Long ago I came to the realization that this place is addicting, very, very addicting. The beaches, the water, the wildlife and the folks that make up the community of those that live here and visit all combine to create a phenomenon that nobody I know can get enough of. But then I suppose Congress was counting on that when the Seashore was established. To the casual observer, Its got to be astounding. Imagine yourself sitting out at Cape Point watching a Drum bite in the fall. Here ya have a bunch of folks standing in the water, shoulder to shoulder, being pounded by the waves, often over their heads, with these 12 plus foot long fishing rods weaving in and out of each other like some choreographed ballet. All in the quest of that elusive 40 plus inch long fish. A fish that will be tenderly released back to the water. Then a few minutes later you hear these same wader /spray jacket clad, ruff and tumble, dressed for combat folks, standing around discussing recipes that would put any five star chef to shame. If its not that, it might be bird habitat and breeding behavior or conservation issues, beach dynamics...you name it. Many a soul has walked away astounded by the depth of knowledge possessed by this band of brothers and sisters. Its a "family" thing that can only be experienced first hand.
These are the same folks that go out of their way to ensure that this place is cared for as it is. That to, is part of "the magic" that is this Seashore. Did you know that the park Service has no clean up crew for these beaches? They don't need one. There are no overflowing trash cans here, no sand sifting "beach combines" to remove litter. These aren't needed either and never have been. And its all because we do it. That's why to this day, these beaches are still repeatedly referred to as pristine. Pretty amazing, huh?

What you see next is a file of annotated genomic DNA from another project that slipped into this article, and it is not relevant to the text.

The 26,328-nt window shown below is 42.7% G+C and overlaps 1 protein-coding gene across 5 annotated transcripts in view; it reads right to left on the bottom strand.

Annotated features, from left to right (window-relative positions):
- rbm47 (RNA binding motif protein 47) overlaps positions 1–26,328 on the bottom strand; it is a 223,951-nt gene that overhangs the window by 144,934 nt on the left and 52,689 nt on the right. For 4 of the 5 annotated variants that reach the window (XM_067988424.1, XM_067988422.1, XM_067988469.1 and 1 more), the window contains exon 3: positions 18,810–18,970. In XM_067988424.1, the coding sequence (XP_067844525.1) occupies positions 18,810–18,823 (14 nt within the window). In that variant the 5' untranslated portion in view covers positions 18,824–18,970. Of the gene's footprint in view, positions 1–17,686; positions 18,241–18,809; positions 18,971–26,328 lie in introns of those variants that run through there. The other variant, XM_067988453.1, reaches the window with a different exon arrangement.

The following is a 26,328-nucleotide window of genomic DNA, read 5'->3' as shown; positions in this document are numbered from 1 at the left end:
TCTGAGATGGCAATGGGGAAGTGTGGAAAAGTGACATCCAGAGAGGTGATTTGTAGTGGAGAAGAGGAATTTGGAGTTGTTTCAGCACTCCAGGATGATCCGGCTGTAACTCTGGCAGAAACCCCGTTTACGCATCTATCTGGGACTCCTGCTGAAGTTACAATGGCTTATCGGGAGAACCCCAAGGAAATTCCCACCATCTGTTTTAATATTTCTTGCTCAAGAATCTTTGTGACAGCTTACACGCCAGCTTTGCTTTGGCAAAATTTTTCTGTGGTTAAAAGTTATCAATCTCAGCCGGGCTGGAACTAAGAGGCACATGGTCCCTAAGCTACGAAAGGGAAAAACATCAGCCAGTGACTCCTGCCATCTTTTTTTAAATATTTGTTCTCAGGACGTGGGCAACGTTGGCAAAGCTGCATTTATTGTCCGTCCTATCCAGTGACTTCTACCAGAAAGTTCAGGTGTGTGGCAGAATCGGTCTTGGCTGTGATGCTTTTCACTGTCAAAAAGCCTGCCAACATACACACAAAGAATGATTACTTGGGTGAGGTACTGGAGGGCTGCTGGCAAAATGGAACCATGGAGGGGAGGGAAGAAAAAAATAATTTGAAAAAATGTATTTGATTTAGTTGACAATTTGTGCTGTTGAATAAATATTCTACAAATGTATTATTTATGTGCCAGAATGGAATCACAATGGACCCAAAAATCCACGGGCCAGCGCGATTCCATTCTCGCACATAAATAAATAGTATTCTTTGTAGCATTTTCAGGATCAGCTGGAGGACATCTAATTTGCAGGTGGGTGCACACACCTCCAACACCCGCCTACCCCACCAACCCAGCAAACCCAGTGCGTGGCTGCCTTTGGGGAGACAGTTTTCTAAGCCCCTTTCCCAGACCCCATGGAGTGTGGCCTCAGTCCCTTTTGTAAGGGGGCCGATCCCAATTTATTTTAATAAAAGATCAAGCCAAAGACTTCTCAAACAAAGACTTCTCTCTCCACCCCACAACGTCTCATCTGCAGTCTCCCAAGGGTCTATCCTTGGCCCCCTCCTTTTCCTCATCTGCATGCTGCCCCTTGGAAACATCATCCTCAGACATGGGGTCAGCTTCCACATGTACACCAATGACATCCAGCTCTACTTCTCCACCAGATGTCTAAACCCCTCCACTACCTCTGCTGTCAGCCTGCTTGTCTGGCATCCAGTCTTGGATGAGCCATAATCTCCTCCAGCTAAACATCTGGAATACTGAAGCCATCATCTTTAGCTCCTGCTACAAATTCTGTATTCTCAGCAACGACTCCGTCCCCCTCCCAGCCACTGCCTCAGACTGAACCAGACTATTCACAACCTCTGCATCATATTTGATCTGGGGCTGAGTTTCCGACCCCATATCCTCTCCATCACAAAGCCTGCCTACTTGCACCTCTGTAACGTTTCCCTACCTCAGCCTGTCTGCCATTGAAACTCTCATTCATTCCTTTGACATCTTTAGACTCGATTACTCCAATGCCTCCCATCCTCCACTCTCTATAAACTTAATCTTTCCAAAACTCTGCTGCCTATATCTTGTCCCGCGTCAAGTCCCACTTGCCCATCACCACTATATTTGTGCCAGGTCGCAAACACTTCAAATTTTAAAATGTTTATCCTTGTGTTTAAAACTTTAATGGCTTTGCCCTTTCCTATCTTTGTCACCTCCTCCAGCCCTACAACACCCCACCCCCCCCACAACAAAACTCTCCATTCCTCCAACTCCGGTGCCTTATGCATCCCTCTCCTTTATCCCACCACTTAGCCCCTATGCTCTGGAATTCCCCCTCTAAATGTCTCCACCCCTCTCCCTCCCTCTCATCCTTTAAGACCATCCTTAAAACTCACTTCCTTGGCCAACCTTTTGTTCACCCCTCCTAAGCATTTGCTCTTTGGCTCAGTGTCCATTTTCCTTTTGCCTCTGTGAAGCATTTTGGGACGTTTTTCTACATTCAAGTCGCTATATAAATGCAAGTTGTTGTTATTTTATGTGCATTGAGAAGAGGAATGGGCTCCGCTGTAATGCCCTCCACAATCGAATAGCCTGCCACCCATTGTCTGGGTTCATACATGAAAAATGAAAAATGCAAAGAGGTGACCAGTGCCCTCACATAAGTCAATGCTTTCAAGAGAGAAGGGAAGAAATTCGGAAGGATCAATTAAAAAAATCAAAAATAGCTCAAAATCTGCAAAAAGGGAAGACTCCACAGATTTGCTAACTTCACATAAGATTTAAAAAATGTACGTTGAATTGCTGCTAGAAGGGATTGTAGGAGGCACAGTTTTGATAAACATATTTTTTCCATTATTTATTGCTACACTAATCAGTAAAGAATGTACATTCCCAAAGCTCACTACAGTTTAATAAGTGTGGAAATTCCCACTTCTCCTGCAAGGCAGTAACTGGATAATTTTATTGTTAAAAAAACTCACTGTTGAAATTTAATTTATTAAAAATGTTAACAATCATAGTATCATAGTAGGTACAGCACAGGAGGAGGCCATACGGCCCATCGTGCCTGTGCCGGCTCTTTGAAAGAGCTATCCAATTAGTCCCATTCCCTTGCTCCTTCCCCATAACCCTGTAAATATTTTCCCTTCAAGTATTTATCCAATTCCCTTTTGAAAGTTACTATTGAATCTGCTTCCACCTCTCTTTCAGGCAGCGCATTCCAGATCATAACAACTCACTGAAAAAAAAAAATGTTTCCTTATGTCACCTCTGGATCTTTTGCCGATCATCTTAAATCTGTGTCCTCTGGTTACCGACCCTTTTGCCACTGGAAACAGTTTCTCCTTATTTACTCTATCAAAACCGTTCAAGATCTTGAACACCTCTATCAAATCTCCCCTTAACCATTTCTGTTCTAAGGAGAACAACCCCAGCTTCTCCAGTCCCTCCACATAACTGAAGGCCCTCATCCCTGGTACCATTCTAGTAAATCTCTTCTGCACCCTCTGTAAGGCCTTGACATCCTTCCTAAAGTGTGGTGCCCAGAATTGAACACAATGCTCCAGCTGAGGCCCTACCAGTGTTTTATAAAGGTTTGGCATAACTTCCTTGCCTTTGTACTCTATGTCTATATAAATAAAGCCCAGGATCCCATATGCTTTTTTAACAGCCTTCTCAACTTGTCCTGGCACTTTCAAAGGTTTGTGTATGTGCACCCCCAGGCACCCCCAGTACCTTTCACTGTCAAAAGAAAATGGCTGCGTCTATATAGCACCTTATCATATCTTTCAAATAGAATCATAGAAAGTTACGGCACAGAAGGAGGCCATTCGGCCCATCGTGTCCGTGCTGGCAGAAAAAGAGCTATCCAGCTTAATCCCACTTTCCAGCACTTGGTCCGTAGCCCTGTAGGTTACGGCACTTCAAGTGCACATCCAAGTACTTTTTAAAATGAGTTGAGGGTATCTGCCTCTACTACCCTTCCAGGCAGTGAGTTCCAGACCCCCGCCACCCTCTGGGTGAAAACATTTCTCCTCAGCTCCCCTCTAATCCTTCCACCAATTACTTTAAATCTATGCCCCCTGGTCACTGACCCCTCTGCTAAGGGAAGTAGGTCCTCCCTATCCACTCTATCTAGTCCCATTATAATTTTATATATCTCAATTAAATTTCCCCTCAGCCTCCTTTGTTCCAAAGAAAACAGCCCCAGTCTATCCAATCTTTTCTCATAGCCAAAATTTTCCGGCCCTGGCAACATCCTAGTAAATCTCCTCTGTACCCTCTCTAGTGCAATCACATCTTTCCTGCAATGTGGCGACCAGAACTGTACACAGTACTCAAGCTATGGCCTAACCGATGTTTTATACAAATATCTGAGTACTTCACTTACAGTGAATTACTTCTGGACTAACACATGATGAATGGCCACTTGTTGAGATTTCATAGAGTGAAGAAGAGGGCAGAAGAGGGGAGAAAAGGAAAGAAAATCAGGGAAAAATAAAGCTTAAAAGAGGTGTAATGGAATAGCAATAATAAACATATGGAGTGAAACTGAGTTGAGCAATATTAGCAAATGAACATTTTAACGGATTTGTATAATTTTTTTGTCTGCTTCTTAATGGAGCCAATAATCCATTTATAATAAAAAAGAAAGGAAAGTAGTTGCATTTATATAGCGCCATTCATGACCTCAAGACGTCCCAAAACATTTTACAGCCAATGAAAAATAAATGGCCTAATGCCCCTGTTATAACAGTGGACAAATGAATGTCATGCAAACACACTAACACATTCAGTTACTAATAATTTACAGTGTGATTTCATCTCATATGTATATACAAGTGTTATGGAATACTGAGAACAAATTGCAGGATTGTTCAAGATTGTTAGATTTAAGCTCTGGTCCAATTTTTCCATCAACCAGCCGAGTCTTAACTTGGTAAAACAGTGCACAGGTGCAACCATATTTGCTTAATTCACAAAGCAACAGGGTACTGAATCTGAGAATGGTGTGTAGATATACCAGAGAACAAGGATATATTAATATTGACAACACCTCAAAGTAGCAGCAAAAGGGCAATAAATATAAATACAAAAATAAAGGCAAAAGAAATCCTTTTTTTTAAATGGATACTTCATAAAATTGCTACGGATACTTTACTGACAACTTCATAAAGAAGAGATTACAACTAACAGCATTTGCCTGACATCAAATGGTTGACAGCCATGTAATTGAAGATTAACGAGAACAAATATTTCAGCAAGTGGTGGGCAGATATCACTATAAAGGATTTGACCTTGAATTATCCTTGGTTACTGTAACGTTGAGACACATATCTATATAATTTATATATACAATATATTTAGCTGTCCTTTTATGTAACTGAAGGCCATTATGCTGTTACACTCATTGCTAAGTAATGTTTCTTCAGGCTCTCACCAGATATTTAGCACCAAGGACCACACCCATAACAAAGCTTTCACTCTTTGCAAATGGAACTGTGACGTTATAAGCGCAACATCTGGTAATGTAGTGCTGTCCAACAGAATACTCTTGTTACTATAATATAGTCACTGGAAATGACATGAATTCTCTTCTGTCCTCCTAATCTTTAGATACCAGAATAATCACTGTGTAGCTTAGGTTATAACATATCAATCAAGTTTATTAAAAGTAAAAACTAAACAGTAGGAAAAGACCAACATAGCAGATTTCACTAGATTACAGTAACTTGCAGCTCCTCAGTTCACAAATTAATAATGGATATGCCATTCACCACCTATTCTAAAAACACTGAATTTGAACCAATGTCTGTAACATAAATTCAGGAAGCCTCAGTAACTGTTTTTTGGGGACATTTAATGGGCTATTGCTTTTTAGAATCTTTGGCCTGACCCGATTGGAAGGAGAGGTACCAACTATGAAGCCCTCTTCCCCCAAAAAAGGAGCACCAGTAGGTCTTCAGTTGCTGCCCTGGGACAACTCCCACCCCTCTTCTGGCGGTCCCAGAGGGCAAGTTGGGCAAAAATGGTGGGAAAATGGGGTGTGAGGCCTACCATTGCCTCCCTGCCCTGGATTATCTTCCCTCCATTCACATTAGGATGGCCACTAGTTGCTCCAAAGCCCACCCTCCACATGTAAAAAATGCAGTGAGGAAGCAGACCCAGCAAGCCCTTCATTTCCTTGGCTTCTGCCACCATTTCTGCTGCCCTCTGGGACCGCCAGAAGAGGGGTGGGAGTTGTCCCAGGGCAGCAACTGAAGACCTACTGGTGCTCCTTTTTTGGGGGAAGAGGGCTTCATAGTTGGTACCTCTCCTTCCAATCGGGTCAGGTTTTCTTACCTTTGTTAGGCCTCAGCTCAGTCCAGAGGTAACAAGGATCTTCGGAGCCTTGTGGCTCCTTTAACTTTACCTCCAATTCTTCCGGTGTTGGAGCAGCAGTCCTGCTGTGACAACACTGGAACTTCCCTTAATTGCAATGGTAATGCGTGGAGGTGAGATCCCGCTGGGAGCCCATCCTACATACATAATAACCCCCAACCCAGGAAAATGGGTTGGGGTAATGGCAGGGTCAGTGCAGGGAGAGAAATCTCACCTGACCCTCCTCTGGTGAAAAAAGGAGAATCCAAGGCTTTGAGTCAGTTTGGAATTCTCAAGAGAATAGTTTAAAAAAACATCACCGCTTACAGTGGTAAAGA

Perhaps one of the most astounding examples of this ongoing effort occurred a couple years ago. There was a storm offshore that ended up washing a container full of ceiling fans from the deck of a ship at sea. The container broke open and spilled its contents into the ocean. That meant thousands of cubic feet of styrofoam was washed ashore in pieces. It literally covered the beaches and was so thick in spots that from a distance, it looked like a heavy snow. The day after it happened a bunch of environmental students showed up from East Carolina University, and the day after that, contracted employees from the shipping company showed up to help out. Problem was, by the time these folks arrived, the job was done; by us. Where was Audubon, The Defenders of Wildlife and the Southern Environmental Law Center? Where was the Cape Hatteras Bird Club and Neil Moore? Where was Sydney Maddox? Nowhere to be found, thats where. Nope, we did it ourselves and without having to be asked. I should point out that Cyndy Holda from NPS, one of the cast of characters that is trying to remove us from these beaches, did go from tackle shop to tackle shop begging for assistance. Imagine that. Apparently we can be of use from time to time.
Don't get me wrong, there are NPS folks that agree that whats going on here is beyond ridiculous but increasingly, they are few and far between. And I haven't even touched upon the real issues yet.